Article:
All through the winter, our local rookery has consisted of just one nest, like a single house with curtains up at the window in an otherwise derelict street. I was afraid the site had been abandoned. But this week I spotted a rook flying overhead with twigs and fluff in its beak, and 48 hours later the nest-count had reached 15.
I love to see the birds setting to work at the beginning of spring, but, just to be awkward, it always makes me think of a sonnet by Gerard Manley Hopkins, about disappointed hopes. It’s the beginning of the last stanza that sticks in my mind – a frustrated lament:
… birds build – but not I build; no, but strain,
Time’s eunuch, and not breed one work that wakes.
It must be a terrible thing to come towards the end of life (Hopkins died a few months after writing this, aged 44) and feel that nothing you’ve done is of any use or value. While uncomplicated creatures like birds just follow their instincts and get on with the yearly round of building, breeding, raising young and then… whatever birds do for the rest of the year… I guess most human beings have times when nothing seems to go right, plans fall apart, and inspiring projects fail or never really get off the ground.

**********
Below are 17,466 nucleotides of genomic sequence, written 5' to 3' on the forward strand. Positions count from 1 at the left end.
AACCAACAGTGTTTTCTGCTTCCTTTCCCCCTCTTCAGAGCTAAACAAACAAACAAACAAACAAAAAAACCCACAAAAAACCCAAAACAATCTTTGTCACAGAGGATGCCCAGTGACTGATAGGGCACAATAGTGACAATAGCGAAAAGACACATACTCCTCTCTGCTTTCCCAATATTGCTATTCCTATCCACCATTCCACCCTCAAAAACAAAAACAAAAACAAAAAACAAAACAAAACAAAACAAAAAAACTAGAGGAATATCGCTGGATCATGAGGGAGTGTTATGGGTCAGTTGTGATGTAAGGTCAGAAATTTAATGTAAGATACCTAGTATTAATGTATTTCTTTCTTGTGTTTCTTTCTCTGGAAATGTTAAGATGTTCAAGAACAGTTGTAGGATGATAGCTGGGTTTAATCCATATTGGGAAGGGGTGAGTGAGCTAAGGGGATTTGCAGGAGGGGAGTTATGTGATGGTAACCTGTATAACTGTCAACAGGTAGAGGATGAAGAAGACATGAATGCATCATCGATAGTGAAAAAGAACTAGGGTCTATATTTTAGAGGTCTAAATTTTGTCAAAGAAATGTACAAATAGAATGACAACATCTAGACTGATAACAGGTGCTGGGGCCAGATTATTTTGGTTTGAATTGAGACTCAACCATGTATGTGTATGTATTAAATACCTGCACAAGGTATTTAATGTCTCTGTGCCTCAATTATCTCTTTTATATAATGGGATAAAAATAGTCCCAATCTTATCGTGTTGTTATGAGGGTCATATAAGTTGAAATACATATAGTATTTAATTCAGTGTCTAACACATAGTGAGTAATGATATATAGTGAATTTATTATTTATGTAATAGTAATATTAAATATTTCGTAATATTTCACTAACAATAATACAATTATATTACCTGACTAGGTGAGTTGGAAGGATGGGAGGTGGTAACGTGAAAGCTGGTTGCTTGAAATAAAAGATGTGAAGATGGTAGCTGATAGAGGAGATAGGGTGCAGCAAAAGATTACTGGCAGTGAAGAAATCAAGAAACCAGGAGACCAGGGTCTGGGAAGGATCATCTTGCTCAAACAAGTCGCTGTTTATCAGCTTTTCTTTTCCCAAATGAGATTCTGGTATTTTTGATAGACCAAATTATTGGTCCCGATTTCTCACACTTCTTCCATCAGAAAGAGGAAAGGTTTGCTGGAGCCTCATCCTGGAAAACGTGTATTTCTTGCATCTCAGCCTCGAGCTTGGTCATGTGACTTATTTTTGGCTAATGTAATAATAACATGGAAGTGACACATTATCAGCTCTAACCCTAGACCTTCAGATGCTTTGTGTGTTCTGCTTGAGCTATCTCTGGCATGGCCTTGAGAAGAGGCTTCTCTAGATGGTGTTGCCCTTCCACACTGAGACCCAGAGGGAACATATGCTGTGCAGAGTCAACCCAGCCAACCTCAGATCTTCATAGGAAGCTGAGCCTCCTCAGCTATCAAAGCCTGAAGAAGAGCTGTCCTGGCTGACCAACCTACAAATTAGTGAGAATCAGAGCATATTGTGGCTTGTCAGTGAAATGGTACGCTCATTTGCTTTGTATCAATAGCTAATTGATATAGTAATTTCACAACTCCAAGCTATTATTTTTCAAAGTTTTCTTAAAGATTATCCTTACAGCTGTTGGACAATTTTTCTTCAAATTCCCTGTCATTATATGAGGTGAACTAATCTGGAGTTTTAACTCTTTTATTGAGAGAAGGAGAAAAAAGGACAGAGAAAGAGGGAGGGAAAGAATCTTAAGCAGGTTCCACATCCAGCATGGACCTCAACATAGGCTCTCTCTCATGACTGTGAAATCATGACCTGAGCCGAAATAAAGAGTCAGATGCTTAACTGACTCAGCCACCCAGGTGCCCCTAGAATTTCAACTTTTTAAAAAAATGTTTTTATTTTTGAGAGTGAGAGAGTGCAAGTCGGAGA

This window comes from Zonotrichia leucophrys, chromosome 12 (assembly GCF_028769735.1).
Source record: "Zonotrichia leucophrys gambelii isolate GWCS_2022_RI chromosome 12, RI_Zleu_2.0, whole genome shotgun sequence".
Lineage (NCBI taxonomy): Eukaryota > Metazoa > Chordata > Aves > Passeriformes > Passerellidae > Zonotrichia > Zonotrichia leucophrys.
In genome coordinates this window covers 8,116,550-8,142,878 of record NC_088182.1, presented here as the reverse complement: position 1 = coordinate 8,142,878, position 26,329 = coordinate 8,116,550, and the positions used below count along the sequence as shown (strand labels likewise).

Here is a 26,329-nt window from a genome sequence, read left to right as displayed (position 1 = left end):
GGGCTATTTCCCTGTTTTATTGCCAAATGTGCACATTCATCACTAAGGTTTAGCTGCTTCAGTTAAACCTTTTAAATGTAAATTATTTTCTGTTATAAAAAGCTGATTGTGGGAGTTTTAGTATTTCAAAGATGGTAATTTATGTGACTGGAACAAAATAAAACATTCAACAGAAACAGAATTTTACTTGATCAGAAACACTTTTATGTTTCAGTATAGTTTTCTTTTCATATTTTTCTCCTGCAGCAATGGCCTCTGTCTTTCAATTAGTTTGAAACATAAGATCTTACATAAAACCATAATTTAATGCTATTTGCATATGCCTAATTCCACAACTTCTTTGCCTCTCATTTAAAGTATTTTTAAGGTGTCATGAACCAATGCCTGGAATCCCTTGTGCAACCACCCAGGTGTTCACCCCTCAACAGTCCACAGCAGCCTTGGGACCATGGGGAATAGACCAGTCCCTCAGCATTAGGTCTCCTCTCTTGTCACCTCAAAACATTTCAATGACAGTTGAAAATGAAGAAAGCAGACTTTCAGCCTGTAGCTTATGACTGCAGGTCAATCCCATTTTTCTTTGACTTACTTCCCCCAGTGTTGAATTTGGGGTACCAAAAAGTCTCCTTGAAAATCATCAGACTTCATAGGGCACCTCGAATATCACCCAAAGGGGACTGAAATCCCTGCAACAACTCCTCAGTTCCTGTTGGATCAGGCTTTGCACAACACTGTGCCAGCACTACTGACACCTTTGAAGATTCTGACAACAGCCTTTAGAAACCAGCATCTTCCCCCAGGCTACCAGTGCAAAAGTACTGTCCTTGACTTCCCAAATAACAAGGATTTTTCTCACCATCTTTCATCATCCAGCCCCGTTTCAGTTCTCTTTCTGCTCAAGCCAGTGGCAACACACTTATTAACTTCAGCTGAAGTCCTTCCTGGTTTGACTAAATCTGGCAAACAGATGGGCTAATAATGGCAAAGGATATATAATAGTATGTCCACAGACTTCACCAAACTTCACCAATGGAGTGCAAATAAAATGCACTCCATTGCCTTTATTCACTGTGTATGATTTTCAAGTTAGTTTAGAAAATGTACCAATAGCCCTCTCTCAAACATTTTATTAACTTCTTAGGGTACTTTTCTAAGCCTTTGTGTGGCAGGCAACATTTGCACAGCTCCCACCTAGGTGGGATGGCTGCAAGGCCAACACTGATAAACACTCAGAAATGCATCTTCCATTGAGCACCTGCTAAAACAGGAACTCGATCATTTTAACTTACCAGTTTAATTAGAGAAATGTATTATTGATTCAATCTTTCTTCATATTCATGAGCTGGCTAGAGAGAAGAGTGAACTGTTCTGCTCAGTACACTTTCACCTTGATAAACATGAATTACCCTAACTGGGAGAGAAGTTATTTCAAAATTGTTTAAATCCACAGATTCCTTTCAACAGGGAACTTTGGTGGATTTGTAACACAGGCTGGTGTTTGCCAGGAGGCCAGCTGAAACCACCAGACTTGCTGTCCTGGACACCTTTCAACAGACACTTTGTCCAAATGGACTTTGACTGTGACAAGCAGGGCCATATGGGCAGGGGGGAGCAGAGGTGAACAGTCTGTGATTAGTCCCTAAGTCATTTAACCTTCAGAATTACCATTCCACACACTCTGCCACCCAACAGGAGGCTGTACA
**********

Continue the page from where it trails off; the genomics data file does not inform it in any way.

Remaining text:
It’s especially galling if, like Hopkins, you have a faith that (perhaps naively) seems to suggest God ought to be helping you along, not thwarting your efforts.
I like Hopkins’ choice of words in these lines. The simple alliteration of ‘birds build’ is beautifully memorable, and ‘one work that wakes’ is an even more musical phrase. The idea that our work should ‘wake’ links, I suppose, with the image of nature coming back to life after the long sleep of the winter months. It reminds me, too, of D.H. Lawrence’s praise of ‘things men have made with wakened hands’ – work that is not aimless, not sleepwalking, but conscious and focused and with a living warmth.
‘Time’s eunuch’ is an odd way to describe oneself but, again, there’s an obvious connection with ‘not breed’. The years of disappointment have sapped the poet’s vitality and creativity – or so he feels. As a celibate priest, perhaps Hopkins needed to feel that his work had to produce a legacy for him, a sort of offspring, but it was not doing so. Certainly, very few of his poems were published in his lifetime.
The happy irony is, of course, that despite his despair and sense of failure, Hopkins did ‘breed work that wakes’. Some of us are still reading his poetry and feeling the emotion of it today, more than 100 years later. And perhaps that has something to do with the very last line of the poem, which is a hopeful prayer:
Mine, O thou Lord of life, send my roots rain.
Without the winter and spring rains, the trees in which the birds build would sicken and die – and human creativity, too, needs to be watered in some way. Sometimes, thankfully, it can spring to life even when the nesting-site seems to have been deserted.